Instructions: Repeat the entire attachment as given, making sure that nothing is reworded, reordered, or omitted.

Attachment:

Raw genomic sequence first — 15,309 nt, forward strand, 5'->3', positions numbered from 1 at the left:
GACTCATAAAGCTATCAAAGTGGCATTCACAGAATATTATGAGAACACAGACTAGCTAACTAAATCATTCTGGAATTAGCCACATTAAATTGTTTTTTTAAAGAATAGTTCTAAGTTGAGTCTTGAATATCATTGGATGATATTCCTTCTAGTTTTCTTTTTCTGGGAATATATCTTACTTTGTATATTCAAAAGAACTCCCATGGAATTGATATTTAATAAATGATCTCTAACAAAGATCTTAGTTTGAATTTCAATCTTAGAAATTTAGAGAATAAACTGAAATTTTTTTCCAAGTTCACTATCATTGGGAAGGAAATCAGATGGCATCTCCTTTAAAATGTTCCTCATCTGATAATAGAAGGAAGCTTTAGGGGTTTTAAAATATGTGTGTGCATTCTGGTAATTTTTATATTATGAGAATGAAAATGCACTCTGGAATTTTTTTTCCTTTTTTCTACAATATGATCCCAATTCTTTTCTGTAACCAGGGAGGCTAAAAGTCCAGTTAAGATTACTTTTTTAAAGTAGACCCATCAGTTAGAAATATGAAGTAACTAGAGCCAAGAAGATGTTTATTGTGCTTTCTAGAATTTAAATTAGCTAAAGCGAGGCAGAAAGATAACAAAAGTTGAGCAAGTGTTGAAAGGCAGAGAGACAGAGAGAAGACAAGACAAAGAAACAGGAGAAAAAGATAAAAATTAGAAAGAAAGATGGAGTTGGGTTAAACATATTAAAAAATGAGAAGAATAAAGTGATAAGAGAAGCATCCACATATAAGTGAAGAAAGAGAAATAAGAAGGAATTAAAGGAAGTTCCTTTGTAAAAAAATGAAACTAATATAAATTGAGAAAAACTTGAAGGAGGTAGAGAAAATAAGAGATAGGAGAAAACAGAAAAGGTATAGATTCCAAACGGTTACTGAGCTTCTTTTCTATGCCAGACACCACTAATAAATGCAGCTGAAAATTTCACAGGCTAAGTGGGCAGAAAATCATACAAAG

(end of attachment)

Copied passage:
Raw genomic sequence first — 15,309 nt, forward strand, 5'->3', positions numbered from 1 at the left:
GACTCATAAAGCTATCAAAGTGGCATTCACAGAATATTATGAGAACACAGACTAGCTAACTAAATCATTCTGGAATTAGCCACATTAAATTGTTTTTTTAAAGAATAGTTCTAAGTTGAGTCTTGAATATCATTGGATGATATTCCTTCTAGTTTTCTTTTTCTGGGAATATATCTTACTTTGTATATTCAAAAGAACTCCCATGGAATTGATATTTAATAAATGATCTCTAACAAAGATCTTAGTTTGAATTTCAATCTTAGAAATTTAGAGAATAAACTGAAATTTTTTTCCAAGTTCACTATCATTGGGAAGGAAATCAGATGGCATCTCCTTTAAAATGTTCCTCATCTGATAATAGAAGGAAGCTTTAGGGGTTTTAAAATATGTGTGTGCATTCTGGTAATTTTTATATTATGAGAATGAAAATGCACTCTGGAATTTTTTTTCCTTTTTTCTACAATATGATCCCAATTCTTTTCTGTAACCAGGGAGGCTAAAAGTCCAGTTAAGATTACTTTTTTAAAGTAGACCCATCAGTTAGAAATATGAAGTAACTAGAGCCAAGAAGATGTTTATTGTGCTTTCTAGAATTTAAATTAGCTAAAGCGAGGCAGAAAGATAACAAAAGTTGAGCAAGTGTTGAAAGGCAGAGAGACAGAGAGAAGACAAGACAAAGAAACAGGAGAAAAAGATAAAAATTAGAAAGAAAGATGGAGTTGGGTTAAACATATTAAAAAATGAGAAGAATAAAGTGATAAGAGAAGCATCCACATATAAGTGAAGAAAGAGAAATAAGAAGGAATTAAAGGAAGTTCCTTTGTAAAAAAATGAAACTAATATAAATTGAGAAAAACTTGAAGGAGGTAGAGAAAATAAGAGATAGGAGAAAACAGAAAAGGTATAGATTCCAAACGGTTACTGAGCTTCTTTTCTATGCCAGACACCACTAATAAATGCAGCTGAAAATTTCACAGGCTAAGTGGGCAGAAAATCATACAAAG